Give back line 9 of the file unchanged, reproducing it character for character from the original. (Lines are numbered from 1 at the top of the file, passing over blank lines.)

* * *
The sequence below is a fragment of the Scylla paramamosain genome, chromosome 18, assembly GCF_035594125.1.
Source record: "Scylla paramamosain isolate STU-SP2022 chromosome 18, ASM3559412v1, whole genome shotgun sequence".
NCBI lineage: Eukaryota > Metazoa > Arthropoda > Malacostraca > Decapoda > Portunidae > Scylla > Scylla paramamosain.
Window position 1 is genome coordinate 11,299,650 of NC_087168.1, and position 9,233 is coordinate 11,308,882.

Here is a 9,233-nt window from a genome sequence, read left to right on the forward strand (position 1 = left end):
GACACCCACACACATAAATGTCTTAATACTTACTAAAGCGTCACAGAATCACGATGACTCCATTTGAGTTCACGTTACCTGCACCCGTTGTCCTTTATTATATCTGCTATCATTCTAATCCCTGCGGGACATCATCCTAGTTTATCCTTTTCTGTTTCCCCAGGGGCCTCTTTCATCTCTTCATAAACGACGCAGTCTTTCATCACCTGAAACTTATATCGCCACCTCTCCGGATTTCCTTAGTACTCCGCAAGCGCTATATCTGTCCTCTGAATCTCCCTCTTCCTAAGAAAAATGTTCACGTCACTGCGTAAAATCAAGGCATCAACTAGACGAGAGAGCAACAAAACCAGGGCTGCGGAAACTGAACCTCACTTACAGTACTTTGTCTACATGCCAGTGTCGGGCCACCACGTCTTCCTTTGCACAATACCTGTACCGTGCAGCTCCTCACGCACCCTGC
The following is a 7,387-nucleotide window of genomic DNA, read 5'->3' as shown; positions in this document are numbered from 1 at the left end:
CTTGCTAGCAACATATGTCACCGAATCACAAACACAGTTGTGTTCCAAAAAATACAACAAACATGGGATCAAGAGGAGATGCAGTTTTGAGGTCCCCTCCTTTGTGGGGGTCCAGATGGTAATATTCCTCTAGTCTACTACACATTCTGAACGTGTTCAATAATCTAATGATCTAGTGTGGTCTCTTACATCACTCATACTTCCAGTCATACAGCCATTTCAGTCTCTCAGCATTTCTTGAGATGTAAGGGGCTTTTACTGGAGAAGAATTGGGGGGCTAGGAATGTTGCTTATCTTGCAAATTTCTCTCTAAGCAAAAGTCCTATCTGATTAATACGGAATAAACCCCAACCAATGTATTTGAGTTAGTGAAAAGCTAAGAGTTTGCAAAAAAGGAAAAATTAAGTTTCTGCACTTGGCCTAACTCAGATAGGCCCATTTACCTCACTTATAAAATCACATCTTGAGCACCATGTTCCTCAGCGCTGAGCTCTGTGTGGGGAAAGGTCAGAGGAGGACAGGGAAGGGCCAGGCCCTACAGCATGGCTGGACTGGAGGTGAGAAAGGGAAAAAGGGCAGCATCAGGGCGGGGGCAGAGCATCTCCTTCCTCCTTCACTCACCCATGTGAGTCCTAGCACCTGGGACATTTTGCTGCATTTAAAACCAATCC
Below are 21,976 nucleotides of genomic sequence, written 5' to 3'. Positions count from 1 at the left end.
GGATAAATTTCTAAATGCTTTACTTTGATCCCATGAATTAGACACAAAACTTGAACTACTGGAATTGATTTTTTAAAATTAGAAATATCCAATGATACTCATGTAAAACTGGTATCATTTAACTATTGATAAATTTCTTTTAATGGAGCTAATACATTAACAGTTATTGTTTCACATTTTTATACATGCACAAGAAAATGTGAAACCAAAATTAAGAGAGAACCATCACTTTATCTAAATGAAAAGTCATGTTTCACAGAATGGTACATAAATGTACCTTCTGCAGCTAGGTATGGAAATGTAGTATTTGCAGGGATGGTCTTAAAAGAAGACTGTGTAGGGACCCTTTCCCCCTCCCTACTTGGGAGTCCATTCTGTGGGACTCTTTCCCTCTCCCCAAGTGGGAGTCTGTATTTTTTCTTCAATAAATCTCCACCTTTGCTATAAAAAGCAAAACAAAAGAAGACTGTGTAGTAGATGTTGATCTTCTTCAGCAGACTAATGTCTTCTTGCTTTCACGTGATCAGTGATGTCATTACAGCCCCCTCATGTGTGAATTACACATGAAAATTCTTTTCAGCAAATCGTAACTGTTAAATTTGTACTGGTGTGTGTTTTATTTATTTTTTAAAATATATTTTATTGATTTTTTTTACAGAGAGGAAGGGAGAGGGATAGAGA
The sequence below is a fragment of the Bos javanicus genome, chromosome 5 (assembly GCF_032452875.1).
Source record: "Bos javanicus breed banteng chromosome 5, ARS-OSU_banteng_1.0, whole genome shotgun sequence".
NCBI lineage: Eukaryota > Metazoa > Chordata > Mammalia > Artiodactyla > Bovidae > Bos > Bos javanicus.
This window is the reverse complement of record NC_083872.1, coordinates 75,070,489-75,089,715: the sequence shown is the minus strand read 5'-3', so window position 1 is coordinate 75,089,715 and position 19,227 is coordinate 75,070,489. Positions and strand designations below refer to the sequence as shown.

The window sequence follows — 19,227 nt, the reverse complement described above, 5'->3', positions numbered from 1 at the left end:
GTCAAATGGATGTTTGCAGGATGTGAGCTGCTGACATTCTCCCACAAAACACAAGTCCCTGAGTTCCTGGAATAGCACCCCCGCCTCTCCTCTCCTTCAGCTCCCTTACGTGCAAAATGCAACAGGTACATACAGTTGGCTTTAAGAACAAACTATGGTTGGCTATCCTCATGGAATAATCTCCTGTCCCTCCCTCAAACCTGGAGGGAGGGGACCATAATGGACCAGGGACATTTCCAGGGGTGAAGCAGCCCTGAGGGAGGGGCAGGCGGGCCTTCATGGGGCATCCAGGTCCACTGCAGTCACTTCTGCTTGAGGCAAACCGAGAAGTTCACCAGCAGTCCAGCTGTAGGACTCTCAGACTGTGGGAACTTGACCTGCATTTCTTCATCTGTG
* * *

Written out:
Below are 21,976 nucleotides of genomic sequence, written 5' to 3'. Positions count from 1 at the left end.